The four victims killed included a British man, a Belgian woman and two Swedes, authorities in those countries said. Their identities were not released by Swedish officials.

The British government named the Briton as Chris Bevington, an executive at Swedish music-streaming service Spotify. In Brussels, the Belga news agency said the Belgian woman had been reported missing before she was identified by her identity papers and later by DNA testing.

As of Sunday, 10 of the 15 people wounded remained hospitalized, including one child.

Stockholm county spokesman Patrik Soderberg said four of the 10 were considered "seriously" injured and the remaining six, including the child, were slightly injured.

One of the wounded, an 83-year-old Romanian woman who was begging on the city's pedestrian Drottninggatan shopping street when the attack took place, said she was "surprised" that passers-by helped her.

"I thought everyone would run past me and save themselves," Papusa Ciuraru, whose foot was crushed by a boulder displaced by the speeding truck, told the Expressen daily.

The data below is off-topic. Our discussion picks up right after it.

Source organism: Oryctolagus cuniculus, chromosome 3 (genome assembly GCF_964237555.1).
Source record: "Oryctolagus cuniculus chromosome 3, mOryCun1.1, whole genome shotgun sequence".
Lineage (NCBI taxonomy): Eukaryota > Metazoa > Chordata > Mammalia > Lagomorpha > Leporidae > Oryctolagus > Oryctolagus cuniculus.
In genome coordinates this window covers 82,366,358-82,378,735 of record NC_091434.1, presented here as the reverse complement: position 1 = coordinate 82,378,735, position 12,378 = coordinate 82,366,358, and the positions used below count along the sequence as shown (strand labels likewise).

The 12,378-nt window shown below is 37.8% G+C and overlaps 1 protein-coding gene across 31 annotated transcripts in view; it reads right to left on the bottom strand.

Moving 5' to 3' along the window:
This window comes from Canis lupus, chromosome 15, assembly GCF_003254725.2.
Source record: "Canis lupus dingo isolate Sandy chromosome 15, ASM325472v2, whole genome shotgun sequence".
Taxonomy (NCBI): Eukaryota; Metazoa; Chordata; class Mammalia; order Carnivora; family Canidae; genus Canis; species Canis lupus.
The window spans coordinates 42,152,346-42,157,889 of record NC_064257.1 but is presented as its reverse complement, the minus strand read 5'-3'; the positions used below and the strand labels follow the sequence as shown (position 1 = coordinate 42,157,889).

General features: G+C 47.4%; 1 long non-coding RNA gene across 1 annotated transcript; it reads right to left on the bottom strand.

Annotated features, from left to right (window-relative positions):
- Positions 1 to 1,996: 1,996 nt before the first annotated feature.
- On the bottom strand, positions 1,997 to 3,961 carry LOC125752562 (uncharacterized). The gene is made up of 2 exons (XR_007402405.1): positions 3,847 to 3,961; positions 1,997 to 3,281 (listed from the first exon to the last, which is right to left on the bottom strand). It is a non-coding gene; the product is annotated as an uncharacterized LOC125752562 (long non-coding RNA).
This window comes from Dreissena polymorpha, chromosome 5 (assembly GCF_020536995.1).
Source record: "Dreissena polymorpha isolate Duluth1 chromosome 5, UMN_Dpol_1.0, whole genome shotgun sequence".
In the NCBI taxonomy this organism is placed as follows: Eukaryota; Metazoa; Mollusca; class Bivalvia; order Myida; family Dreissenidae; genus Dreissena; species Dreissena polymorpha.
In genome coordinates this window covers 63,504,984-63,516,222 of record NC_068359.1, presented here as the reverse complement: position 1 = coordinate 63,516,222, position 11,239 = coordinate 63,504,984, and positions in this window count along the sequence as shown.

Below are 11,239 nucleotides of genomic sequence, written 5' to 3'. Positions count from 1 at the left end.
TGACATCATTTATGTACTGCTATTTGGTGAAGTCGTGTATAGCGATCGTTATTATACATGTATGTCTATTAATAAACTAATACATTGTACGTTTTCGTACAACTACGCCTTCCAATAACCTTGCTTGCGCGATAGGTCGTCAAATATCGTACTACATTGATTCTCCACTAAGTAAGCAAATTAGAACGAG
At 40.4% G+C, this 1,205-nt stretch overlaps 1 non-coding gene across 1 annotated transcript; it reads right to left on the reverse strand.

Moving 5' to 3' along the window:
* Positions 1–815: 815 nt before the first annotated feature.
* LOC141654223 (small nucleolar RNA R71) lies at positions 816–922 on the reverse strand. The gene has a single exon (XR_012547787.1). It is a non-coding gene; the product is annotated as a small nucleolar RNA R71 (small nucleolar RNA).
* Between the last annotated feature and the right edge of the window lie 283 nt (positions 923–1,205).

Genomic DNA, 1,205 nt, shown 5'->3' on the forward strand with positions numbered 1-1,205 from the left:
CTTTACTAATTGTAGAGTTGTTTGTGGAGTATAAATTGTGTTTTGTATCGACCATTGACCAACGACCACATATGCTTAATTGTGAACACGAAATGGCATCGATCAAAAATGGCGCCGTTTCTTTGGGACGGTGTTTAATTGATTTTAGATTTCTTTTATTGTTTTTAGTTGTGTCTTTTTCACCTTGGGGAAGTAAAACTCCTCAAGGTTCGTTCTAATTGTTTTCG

The lion-shaped boulders on Drottninggatan are meant as roadblocks and have been put up in several European capitals after a truck attack last year killed 12 people at a Christmas market in Berlin.

Police and Sweden's intelligence have questioned some 500 people as part of the investigation, a senior police officer said. Sweden's SAPO security police said it was working to find "any abettor or network involved in the attack."

The department store that was rammed by the truck apologized Sunday for an announcement that it would reopen two days after the deadly attack to sell damaged goods at a "reduced price."

The Ahlens store described it as "a bad decision" on its Facebook page, saying its motivation "was born out of the idea of standing up for transparency and not allowing evil forces take control of our lives."

The store said it would reopen Monday "without any damaged goods."